Specific attention is divided into: the site, location and solar orientation of the building, local sun path, the prevailing level of insolation ( latitude / sunshine / clouds / precipitation (meteorology) ), design and construction quality / materials, placement / size / type of windows and walls, and incorporation of solar-energy-storing thermal mass with heat capacity.

While these considerations may be directed toward any building, achieving an ideal optimized cost / performance solution requires careful holistic system integration engineering of these scientific principles. Modern refinements through computer modeling (such as the comprehensive U.S. Department of Energy "Energy Plus"[2] energy simulation software, and application of decades of lessons learned (since the 1970s energy crisis) can achieve significant energy savings and reduction of environmental damage, without sacrificing functionality or aesthetics.[3] In fact, passive-solar design features such as a greenhouse / sunroom / solarium can greatly enhance the livability, daylight, views, and value of a home, at a low-cost per unit of space.

Much has been learned about Passive Solar Building Design since the 1970s energy crisis. Many unscientific intuition-based expensive construction experiments have attempted and failed to achieve zero energy - the total elimination of heating-and-cooling energy bills.

One of the most useful "after-the-fact" quick-evaluation tools has been the use of thermography full-color digital thermal imaging cameras for a formal quantitative scientific energy audit. In an instant, they can irrefutably document areas of bad thermal performance, ( such as the negative thermal impact of roof-angled glass or a skylight on a cold winter night or hot summer day ). One serious problem of after-the-fact problem documentation is that it can waste a lot of time and capital investment on bad ideas, when passive-solar experiments are based on unscientific intuition (like common misunderstanding of sunrooms and greenhouses with roof-angled glazing, etc.).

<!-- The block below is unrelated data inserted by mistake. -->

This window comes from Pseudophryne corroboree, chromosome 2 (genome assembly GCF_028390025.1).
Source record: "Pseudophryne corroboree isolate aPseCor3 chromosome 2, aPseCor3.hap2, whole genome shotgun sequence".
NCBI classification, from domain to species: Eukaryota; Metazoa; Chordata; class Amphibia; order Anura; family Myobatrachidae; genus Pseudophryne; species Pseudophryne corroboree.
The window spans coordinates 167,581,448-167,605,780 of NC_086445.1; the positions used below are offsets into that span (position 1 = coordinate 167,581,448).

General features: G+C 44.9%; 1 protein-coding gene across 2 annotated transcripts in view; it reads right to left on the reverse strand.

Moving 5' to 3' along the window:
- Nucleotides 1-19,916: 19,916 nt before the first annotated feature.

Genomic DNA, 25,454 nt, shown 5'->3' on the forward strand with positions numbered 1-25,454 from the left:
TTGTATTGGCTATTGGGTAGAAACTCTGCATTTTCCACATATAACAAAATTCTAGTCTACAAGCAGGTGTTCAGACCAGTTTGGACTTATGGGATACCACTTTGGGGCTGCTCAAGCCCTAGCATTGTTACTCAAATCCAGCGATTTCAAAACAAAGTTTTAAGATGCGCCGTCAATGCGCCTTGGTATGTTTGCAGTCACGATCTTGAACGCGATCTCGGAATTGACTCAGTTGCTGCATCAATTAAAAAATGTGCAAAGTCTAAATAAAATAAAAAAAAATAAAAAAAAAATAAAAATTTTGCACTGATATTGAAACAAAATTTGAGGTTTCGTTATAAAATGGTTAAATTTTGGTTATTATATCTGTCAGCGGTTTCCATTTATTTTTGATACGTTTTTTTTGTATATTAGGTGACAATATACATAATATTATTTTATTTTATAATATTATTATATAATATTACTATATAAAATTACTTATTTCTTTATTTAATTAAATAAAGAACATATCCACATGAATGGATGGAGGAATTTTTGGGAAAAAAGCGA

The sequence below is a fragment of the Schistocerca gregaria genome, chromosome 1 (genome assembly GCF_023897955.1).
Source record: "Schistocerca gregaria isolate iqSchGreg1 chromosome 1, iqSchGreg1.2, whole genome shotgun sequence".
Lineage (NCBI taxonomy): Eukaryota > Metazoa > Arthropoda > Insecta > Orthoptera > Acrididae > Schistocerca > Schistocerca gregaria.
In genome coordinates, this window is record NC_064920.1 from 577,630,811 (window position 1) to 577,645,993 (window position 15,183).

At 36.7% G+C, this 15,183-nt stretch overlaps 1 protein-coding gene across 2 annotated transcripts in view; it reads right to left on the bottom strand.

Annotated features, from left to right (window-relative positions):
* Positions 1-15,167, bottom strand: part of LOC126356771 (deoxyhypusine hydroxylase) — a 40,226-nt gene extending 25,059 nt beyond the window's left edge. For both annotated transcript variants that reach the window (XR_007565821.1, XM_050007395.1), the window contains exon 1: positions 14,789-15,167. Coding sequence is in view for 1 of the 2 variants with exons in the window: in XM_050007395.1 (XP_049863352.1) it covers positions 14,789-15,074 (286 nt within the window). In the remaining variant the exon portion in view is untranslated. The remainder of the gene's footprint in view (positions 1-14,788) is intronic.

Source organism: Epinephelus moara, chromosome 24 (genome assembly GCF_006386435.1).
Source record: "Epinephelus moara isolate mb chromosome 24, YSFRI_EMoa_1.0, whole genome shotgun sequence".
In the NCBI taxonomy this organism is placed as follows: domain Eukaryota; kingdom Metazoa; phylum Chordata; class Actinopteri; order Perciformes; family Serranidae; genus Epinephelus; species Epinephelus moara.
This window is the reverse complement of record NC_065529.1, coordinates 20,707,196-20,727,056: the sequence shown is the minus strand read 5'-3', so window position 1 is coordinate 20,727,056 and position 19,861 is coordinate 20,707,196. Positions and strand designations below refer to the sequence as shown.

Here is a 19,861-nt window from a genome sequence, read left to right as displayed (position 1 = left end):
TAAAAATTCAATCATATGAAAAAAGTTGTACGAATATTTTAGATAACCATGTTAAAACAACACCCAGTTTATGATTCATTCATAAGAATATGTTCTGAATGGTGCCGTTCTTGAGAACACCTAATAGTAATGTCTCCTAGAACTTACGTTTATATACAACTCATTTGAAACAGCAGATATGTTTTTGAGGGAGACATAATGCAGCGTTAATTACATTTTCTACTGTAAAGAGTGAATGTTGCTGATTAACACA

The scientific lessons learned over the last three decades have been captured in sophisticated comprehensive energy simulation computer software systems (like U.S. DOE Energy Plus, et al.), which take time for a scientist or engineer to learn how to use.

Passive Solar Building Construction may not be difficult or expensive (using off-the-shelf existing materials and technology), but the Scientific Passive Solar Building Design Process is a non-trivial advanced engineering effort that requires significant study of previous counter-intuitive lessons learned, and time to enter, evaluate, and iteratively-refine the computer simulation input and output.

Scientific Passive Solar Building Design with quantitative cost benefit product optimization is not easy for a novice. The level of complexity has resulted in ongoing bad-architecture, and many intuition-based unscientific construction experiments that disappoint their designers and waste a significant portion of their construction budget on inappropriate ideas.